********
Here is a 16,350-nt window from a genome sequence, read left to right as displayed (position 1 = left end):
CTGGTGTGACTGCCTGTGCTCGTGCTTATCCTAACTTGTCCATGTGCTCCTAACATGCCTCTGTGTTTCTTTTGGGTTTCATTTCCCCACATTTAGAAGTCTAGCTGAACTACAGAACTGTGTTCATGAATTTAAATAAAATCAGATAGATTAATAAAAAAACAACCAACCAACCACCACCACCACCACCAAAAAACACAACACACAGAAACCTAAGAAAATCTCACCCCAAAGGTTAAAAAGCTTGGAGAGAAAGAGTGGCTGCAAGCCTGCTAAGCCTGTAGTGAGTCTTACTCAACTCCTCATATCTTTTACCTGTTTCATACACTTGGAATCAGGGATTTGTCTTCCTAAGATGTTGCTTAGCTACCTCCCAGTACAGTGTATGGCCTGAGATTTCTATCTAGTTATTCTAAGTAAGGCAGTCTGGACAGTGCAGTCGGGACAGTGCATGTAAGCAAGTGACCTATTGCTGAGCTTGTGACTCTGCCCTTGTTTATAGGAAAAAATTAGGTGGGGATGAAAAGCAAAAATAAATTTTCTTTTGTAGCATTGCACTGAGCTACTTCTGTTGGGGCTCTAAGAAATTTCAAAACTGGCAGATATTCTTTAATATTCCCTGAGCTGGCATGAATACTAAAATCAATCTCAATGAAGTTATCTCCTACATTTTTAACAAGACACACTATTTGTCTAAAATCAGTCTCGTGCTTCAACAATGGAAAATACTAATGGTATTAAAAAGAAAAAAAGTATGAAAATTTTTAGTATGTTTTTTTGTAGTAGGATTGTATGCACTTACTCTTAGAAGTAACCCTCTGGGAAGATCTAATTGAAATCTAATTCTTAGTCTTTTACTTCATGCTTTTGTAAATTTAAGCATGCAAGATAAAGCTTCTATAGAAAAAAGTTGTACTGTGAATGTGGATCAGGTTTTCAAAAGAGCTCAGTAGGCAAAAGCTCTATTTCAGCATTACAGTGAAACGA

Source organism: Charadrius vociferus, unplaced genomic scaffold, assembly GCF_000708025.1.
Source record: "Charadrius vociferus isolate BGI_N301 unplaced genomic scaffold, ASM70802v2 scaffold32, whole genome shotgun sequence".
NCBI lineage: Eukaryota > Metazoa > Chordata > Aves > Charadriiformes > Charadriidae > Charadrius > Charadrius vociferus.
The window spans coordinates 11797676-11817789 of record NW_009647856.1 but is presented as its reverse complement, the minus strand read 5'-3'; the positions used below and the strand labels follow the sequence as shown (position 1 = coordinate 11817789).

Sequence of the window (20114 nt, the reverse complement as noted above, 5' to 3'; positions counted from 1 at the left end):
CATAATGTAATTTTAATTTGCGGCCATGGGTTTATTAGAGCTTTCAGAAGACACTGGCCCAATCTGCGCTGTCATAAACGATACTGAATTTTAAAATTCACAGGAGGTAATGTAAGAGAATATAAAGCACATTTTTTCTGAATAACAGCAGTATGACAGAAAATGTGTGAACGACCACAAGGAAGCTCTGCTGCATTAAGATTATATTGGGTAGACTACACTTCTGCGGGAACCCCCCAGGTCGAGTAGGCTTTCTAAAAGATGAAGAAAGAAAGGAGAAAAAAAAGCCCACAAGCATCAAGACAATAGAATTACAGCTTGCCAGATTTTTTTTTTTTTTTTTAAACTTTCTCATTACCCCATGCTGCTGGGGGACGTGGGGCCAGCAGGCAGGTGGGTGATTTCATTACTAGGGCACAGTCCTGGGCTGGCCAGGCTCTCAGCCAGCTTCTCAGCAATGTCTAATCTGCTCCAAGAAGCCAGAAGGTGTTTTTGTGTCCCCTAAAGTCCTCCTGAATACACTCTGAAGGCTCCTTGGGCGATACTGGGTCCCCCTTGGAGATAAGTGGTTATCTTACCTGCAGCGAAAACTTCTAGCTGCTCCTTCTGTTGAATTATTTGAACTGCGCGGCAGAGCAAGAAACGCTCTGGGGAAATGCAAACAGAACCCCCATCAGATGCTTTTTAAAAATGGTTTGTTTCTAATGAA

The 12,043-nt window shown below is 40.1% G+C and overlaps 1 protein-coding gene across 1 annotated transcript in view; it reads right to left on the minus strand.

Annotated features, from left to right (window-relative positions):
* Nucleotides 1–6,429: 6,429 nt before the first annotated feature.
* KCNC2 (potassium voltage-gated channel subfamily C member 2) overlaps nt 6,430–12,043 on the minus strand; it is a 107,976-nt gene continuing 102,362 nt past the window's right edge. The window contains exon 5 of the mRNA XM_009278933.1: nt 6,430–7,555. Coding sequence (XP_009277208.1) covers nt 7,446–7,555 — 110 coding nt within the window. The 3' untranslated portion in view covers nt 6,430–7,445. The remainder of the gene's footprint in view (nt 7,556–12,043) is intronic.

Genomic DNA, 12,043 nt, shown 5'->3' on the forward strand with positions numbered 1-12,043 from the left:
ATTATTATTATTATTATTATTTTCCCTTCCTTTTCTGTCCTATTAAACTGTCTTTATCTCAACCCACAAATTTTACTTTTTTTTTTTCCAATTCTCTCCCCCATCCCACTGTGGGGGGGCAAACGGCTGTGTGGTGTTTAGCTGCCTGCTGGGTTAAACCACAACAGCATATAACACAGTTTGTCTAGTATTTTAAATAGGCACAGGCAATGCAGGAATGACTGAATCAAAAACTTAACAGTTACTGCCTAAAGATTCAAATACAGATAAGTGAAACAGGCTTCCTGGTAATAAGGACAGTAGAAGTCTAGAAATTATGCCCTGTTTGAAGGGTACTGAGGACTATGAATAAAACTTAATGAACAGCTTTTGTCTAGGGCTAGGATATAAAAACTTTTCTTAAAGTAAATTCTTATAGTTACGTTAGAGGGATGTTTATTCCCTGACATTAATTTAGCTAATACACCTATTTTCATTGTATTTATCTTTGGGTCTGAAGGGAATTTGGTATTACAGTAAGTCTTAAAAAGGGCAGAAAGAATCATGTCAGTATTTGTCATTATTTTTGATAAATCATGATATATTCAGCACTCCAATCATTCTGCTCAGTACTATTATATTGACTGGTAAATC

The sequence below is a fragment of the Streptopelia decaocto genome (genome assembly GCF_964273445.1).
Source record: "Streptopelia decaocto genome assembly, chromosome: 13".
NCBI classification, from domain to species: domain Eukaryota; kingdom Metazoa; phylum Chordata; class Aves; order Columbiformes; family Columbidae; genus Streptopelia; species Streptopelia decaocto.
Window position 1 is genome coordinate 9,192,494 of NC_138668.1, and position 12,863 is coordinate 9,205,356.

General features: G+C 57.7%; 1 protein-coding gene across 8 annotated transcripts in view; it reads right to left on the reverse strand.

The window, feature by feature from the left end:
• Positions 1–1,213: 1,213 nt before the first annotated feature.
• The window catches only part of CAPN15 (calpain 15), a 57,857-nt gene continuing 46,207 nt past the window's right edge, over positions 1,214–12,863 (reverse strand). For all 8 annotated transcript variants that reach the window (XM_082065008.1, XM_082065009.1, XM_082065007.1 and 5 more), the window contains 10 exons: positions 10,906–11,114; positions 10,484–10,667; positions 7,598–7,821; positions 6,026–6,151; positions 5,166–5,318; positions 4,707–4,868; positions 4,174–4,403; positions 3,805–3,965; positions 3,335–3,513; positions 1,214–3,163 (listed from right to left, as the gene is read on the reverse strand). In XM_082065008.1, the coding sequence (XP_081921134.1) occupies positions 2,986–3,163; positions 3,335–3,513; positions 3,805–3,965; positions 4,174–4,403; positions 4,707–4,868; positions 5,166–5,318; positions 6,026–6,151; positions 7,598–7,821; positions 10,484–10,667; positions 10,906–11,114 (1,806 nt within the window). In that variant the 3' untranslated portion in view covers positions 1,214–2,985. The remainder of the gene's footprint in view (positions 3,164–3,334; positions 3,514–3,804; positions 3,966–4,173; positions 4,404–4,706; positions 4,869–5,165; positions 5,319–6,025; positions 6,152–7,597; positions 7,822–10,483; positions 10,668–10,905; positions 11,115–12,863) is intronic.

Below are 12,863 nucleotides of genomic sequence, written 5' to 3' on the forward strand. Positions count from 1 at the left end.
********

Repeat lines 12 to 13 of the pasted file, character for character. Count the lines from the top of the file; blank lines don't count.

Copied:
* KCNC2 (potassium voltage-gated channel subfamily C member 2) overlaps nt 6,430–12,043 on the minus strand; it is a 107,976-nt gene continuing 102,362 nt past the window's right edge. The window contains exon 5 of the mRNA XM_009278933.1: nt 6,430–7,555. Coding sequence (XP_009277208.1) covers nt 7,446–7,555 — 110 coding nt within the window. The 3' untranslated portion in view covers nt 6,430–7,445. The remainder of the gene's footprint in view (nt 7,556–12,043) is intronic.

Genomic DNA, 12,043 nt, shown 5'->3' on the forward strand with positions numbered 1-12,043 from the left: